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June 2017

Dunbar High School’s Classic Age: 1870 – 1957 film showing in Shepherd Park, DC

June 26 @ 6:30 pm - 7:45 pm
Shepherd Park Public Library,
7420 Georgia Ave. NW
Washington, DC 20012 United States
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The first public high school for African Americans, the Paul W. Lawrence High School in Washington, D.C. was known for the sterling education given to its students and for the successes they achieved in later life.  Among its famous students are General Benjamin Davis, Sr., Nannie Helen Burroughs, Dr. Charles Drew, Charles Hamilton Houston, Senator Edward Brooke and Elizabeth Catlett.  Notable principals and teachers include  Mary Jane Patterson, Richard T. Greener, Anna Julia Cooper, Christian Fleetwood, Edward C. Williams, Jesse Redmon…

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July 2017

“Beginnings of African American Literacy” told in Richmond

July 29 @ 10:30 am - 12:00 pm
Richmond Public Library,
101 E. Franklin Street
Richmond, VA 23219 United States
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This presentation was well-received at the 2017 Black History Conference of the Afro American Genealogical and Historical Society chapters of Washington, D. C. and Maryland.  Marvin T. Jones will tell the stories about how African Americans gained literacy and skills against all odds and how school records are aids to genealogical research.  He will also show how those starting from illiteracy rose to great heights.  Among notable people in the presentation are Frederick Douglass, Booker T. Washington, Myrilla Miner and…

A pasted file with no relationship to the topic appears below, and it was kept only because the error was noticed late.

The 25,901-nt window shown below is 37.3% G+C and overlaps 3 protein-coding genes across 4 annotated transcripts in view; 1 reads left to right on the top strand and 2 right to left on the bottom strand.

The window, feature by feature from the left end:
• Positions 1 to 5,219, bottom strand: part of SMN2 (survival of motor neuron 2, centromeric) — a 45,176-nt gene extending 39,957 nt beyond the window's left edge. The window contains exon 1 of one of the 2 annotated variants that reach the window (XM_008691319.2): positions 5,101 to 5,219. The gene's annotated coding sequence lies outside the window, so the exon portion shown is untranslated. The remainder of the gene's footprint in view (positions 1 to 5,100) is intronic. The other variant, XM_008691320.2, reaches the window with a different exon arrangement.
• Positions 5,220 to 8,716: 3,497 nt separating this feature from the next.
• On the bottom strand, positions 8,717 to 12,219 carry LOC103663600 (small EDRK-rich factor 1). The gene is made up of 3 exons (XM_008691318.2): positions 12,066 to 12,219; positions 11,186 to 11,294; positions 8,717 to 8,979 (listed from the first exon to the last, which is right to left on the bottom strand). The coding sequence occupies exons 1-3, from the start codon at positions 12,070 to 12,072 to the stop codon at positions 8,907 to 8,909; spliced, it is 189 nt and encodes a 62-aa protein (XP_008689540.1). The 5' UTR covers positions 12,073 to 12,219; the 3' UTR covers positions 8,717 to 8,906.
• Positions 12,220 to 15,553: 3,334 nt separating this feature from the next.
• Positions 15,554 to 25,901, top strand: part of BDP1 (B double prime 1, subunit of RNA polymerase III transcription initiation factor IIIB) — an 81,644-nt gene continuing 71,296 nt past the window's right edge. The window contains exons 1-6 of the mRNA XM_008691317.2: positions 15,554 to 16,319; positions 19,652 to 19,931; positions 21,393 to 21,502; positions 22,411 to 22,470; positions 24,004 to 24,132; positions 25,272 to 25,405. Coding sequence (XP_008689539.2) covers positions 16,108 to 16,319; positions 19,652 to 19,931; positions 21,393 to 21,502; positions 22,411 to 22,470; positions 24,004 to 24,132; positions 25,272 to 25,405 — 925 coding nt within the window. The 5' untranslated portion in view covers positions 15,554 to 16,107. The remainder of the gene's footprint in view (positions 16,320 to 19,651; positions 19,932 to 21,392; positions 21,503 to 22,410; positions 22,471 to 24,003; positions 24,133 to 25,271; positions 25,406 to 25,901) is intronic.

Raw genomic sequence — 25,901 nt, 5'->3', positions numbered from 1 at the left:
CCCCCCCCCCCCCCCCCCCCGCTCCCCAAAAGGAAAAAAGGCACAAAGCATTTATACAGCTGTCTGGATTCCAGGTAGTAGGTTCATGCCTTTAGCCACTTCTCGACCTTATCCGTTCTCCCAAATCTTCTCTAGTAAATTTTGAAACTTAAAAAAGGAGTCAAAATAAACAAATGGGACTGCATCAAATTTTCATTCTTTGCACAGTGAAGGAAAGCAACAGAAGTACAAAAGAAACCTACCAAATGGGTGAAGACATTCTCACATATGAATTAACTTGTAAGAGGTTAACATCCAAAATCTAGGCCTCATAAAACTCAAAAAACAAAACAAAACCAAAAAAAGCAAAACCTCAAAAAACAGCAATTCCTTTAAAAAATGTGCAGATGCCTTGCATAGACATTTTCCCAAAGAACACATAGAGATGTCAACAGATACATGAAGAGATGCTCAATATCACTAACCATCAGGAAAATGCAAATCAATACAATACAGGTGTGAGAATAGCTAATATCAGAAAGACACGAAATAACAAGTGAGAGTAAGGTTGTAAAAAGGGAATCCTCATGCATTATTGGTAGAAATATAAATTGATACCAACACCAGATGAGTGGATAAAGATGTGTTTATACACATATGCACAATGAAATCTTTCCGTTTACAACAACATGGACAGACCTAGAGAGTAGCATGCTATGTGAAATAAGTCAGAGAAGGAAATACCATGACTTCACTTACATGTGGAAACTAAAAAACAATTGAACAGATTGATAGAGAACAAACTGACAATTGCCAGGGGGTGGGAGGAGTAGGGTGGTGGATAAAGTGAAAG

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October 2017

Haiti and the Civil War – a talk by Marvin T. Jones

October 3 @ 7:00 pm
Greenbelt Public Library,
11 Crescent Rd
Greenbelt, MD 20770 United States
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The Civil War is sometimes called the Second Haitian Revolution.  Pro-slavers feared Haiti, the enslaved and abolitionists found great hope from Toussaint Louverture and Haiti.  This lecture details the actions of enslaved and abolitionists who were encouraged by the Haitian Revolution, Haiti's own involvement in offering freedom to people of color,  and why Haiti was so important to keeping alive the hope that all Americans would be free.  American leaders who wrote and spoke of their admiration for Louverture include John…

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